Venice Biennale has long been considered essential viewing for anyone with more than a passing interest in contemporary art.
The biennial sprawls across the entire city and is comprised of a major curated exhibition headed by an internationally renowned curator, national pavilions and numerous satellite shows and pop-up projects.
This year history was made, as Nigerian-born Okwui Enwezor became the first curator from Africa to take on the prestigious role of curating the main exhibition with a show entitled All the World’s Futures.
Every two years the Venice Biennale is both a very efficient way of seeing lots work by the artists you admire, and an indulgent feast of art consumption, with side effects ranging from foot cramp and sweaty palms to chronic disorientation.
Once digested nothing beats the residual knowledge of having seen a selection of the best art of our time. It’s not surprising then, that the question of how to get to Venice Biennial is one posed often and with a sense of increasing panic by emerging artists, independent curators, and many non-Western countries who are not on the bankroll of well-financed galleries, institutions or governments.
The good news is that in this digital age you can never really miss anything. Information still has a habit of popping up in your inbox and cluttering your Twitter feed. To help overcome your fear of missing out, here is a selection of the best Venice Biennale digital coverage to come to my attention.
Ready to see some art? This generous posting by Blouin Art Info allows you to tour a selection of the national pavilions at the click of a mouse. This is so much more convenient than traipsing over little bridges and through gravelly courtyards, let me tell you. Joan Jonas’s They Come to Us without a Word (Bees), 2015 in the United States pavilion looks truly ethereal.
If you want to hear more from the artists and curators behind the national pavilions then I suggest checking out this great little series of Questionnaires by Art Review. Or perhaps you prefer to listen to your art news? Then this short radio broadcast from the BBC is just the trick. My personal highlight from Peace and Paranoia: digital art at the Venice Biennale is listening to renowned artist John Akomfrah discuss his new work Vertigo Sea 2015.
For some audio and visual stimulation this Guardian video tour, led by art critic Adrian Searle, is a hoot. A slightly out of breath and self-admittedly confused Searle discusses a cacophony of artwork by artists as diverse as Ibrahim Mahama, Oscar Murillo, Katharina Grosse and Sarah Lucas.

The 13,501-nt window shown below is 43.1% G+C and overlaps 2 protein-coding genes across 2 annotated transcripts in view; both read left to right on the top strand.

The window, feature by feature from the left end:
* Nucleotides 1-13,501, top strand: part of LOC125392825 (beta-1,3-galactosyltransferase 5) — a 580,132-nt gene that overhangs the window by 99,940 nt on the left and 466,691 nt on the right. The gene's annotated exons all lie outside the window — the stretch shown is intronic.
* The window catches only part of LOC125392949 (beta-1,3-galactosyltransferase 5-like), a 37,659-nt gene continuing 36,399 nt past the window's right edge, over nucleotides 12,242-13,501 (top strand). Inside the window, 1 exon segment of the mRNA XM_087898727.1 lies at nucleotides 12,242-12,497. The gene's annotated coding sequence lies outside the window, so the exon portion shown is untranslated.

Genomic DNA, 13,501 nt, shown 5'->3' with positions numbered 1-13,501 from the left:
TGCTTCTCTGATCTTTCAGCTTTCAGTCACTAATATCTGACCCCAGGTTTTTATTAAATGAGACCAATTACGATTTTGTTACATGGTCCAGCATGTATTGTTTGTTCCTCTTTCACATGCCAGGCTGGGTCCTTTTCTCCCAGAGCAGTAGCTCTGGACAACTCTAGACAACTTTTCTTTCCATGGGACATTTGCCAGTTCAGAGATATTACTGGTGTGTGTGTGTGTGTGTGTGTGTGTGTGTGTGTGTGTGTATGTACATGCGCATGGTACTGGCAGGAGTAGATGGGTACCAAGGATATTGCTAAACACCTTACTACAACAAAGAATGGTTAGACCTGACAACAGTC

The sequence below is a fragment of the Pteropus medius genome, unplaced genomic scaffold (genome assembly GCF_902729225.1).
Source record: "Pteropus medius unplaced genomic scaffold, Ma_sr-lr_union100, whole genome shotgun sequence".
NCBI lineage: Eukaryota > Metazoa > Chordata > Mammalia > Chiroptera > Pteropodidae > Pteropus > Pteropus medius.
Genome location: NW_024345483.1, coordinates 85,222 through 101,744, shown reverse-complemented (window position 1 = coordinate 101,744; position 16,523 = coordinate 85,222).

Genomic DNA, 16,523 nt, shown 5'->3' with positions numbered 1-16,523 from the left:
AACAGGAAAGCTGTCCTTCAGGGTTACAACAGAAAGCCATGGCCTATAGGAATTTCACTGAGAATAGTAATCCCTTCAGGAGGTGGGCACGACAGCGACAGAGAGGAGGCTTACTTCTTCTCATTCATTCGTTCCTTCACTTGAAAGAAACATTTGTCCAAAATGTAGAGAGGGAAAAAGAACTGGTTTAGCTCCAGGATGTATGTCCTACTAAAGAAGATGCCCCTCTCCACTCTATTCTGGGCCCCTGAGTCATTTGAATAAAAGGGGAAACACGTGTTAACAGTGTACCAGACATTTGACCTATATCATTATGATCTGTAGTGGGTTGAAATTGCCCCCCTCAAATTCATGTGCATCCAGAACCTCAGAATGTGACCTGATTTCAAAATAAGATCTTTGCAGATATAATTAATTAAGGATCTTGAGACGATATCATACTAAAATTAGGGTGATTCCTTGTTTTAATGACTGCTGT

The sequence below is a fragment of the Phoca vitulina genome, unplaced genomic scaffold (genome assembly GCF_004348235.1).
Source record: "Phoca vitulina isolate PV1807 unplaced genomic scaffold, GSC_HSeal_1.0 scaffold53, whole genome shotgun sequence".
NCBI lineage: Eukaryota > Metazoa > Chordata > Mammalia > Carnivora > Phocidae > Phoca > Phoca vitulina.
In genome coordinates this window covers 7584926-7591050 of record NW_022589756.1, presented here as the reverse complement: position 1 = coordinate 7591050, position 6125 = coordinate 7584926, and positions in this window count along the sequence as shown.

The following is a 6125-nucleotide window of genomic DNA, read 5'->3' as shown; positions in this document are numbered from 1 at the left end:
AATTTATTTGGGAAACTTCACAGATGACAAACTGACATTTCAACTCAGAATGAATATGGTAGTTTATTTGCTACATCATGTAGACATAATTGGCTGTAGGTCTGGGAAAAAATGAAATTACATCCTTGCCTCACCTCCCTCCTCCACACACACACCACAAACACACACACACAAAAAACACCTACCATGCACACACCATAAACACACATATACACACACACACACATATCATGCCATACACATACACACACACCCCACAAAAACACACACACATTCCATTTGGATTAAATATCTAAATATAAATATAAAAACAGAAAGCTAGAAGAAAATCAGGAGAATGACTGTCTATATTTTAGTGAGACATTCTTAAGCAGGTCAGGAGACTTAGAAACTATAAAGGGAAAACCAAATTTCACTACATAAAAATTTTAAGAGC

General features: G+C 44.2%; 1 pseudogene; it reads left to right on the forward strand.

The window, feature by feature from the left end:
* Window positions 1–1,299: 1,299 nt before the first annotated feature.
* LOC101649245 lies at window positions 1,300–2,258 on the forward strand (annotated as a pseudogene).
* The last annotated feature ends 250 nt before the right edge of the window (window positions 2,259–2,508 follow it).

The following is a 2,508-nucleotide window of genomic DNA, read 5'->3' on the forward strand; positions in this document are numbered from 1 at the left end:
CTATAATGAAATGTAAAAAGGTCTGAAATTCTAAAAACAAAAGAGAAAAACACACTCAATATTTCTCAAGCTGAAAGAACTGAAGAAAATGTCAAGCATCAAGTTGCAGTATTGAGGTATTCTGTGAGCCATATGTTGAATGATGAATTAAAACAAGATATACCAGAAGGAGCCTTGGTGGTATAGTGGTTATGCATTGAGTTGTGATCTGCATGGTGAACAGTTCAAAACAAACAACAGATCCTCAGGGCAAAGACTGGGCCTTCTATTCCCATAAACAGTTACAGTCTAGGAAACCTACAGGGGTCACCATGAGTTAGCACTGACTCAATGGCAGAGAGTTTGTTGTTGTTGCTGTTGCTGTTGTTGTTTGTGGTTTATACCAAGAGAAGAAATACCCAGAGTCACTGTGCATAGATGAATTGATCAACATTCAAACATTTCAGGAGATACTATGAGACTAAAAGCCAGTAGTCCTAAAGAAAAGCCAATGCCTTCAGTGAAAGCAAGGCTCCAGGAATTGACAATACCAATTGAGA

As for the opinion pieces, Chris Sharp gives an insightful and seemingly well balanced account, highlighting the curatorial and monetary excesses of the biennale in 56th Venice Biennale—Main exhibition, National Pavilions, Off-Site and Museums for Art Agenda. Taking a strategic stance against the dizzying effects of having too much to see, Michael Prodger tells us what to look out for and what to avoid.
He points out that: “Such is the volume and variety of work on display that the truly conscientious visitor would need from now until the closing date … to assess each piece as the artists would like.”
A review of All the World’s Futures arrived in the form of a Postcard from Venice pt.1 by Amy Sherlock at Frieze. Celebrating the inclusive ambition of the exhibition that attempts to address all of the world, yet candid about the inevitable failings of this fast and flattening approach to multiple histories, the text takes the reader on a journey through an exhibition that presents capitalism in overdrive and histories set to repeat.
If you manage to devour all of this yet still feel like you haven’t quite grasped who showed what to whom, then this impressively detailed run down of the main exhibition and a number of the national pavilions by Natasha Kurchanova should hit the spot. If you just read one piece about Venice Biennale, this is it.
The 56th Venice Biennale ends on November 2015.
Home page slide image credit: Armenian Pavilion, Venice Biennial 2015 via Manybits Flickr Creative Commons.
Main picture credit: Katharina Grosse, Venice Biennial 2015 via Manybits Flickr Creative Commons.
About the author
Hansi Momodu-Gordon has been active in the visual arts for the last six years as a curator, producer and writer. With degrees in English literature and curating contemporary art, she has always been interested in the power of words and images, promoting their intersecting ability to motivate positive change in society. She has published articles online and in print, largely focusing on contemporary African and Black British artists. Hansi recently launched Freehand Copy to share her copywriting, editing and research skills with artists, designers and arts organisations on a freelance basis. Hansi’s previous role was assistant curator at Tate Modern where she organised exhibitions and commissions of contemporary art, and her research centred on art from Africa and its Diaspora. She has also held curatorial positions at Turner Contemporary, Margate, and the Centre for Contemporary Art, Lagos, and has curated a number of independent projects.